It represents the second largest reserve of graphite the world over and largest outside Africa at 51.5Myt at 7.4% total graphitic content for 3.8Mt of contained graphite – enough to back a multigenerational 40 plus year mine life.

Leading candidate

What makes Renascor different in the graphite market is how advanced it is, with a project that is as close as just about any in the next generation to being development ready.

The desperate need for graphite in the global supply chain has Renascor looking to start its upstream first stage as soon as possible.

Renascor became the first company to receive an Export Finance Australia loan from the Australian Government’s $2 billion CriticaI Minerals Facility in February last year, claiming a conditional $185 million loan from Canberra to support the construction of Siviour.

If it can complete front end engineering design, convert non-binding offtakes to binding and sew up its financing package this year construction could begin on the open cut mine and concentrator in 2023, with commissioning to start in the back end of 2024.

A second stage taking the firm midstream as a producer of uncoated spheronised purified graphite would follow thereafter.

That would make Renascor a direct supplier of graphite products to anode makers, and one of the few outside of China, potentially qualifying American EV makers who use anode made from its products for tax credits under the Biden Administration’s Inflation Reduction Act.

“What makes our company valuable is two things. The deposit itself is big, one huge ore body, and we’re in South Australia,” Christensen said.

“So that allows us then to vertically integrate and get a better margin by going downstream and not only get a better margin by going downstream, but then to sell it directly into the lithium ion battery space instead of selling it to midstream processors in China.

“Because they have that midstream processing, they have a monopoly on it, they do all of it.

“More broadly, just in terms of the resource, I’d say there’s probably a half dozen very good deposits that can produce at low cost, at scale. We have one of them, the other ones tend to be in Africa.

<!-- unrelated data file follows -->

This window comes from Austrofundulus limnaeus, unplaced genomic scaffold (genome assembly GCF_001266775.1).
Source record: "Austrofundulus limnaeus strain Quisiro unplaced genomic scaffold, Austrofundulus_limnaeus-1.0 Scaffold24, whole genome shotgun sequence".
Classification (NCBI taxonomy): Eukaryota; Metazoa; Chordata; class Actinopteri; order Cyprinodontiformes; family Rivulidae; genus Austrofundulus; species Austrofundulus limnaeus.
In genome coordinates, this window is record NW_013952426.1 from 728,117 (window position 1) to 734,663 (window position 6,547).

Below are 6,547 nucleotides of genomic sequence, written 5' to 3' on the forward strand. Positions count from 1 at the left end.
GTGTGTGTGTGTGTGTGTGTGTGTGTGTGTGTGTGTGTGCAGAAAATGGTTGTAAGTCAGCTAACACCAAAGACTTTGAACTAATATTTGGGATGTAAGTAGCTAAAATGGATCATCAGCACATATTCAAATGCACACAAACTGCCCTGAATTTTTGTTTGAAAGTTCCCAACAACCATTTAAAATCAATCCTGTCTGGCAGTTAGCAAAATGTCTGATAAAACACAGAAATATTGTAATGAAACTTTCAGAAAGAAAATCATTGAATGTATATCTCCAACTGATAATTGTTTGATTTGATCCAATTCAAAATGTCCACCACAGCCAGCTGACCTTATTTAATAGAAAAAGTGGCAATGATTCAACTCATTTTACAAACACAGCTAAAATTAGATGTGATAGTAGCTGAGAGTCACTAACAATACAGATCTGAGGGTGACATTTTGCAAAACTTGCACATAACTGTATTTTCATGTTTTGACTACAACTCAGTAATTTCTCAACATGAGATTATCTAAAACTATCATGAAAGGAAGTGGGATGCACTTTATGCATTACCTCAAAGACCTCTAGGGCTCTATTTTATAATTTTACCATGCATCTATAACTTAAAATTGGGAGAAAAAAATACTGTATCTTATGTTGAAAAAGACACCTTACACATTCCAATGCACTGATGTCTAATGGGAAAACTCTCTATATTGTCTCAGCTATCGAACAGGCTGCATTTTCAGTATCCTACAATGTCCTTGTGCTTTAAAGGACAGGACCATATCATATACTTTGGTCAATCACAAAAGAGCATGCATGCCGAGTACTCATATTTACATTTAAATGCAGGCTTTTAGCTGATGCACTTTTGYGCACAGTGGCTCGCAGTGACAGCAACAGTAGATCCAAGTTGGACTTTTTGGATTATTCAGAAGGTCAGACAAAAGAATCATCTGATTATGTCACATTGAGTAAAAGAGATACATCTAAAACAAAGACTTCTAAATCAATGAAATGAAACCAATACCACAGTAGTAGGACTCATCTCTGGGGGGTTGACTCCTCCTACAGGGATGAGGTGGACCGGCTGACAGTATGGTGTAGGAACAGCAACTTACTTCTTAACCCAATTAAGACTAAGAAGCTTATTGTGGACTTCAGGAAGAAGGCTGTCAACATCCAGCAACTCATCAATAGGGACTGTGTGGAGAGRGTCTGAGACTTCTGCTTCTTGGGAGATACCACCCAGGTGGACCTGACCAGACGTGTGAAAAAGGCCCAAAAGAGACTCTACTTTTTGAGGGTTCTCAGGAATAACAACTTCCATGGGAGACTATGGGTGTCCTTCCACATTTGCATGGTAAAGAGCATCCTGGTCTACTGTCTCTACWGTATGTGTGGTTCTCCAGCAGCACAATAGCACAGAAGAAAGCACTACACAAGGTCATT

“So in a nutshell, and a lot of the African projects that you’re familiar with are very good deposits, we think we stack up quite well at the concentrate side, the flake graphite, but then we have the advantage of going downstream because we’re not only in a secure jurisdiction, we’re in an industrial jurisdiction.”

90 new projects

Industry consulting firm Benchmark Minerals Intelligence said last year that the graphite industry would need 54 new mines by the end of the decade to satisfy projected demand growth from the lithium ion battery sector.

As many as 90 graphite projects of any kind of Siviour’s size will be necessary over the next seven years.

“Those kinds of numbers are going to be really difficult to meet and it has the potential to slow down some of the EV growth, right. And it’ll be interesting to see what happens,” Christensen says.

“At US$800 a tonne I think a lot of projects, once you include all in costs and financing, they’re going to be more marginal.

“But as the price goes up, it’s going to incentivise new people to come in and eventually you’ll reach an equilibrium, but it’s likely to take a significant amount of time.”

That means a period of higher prices will likely be needed to ensure the market can sustain itself and handle demand growth.

Even with synthetic graphite presenting as a potential competitor, though one which fails against natural on costs, energy efficiency and ESG metrics, Christensen says the feedback from customers is they are after more of both synthetic and natural graphite to fill order books.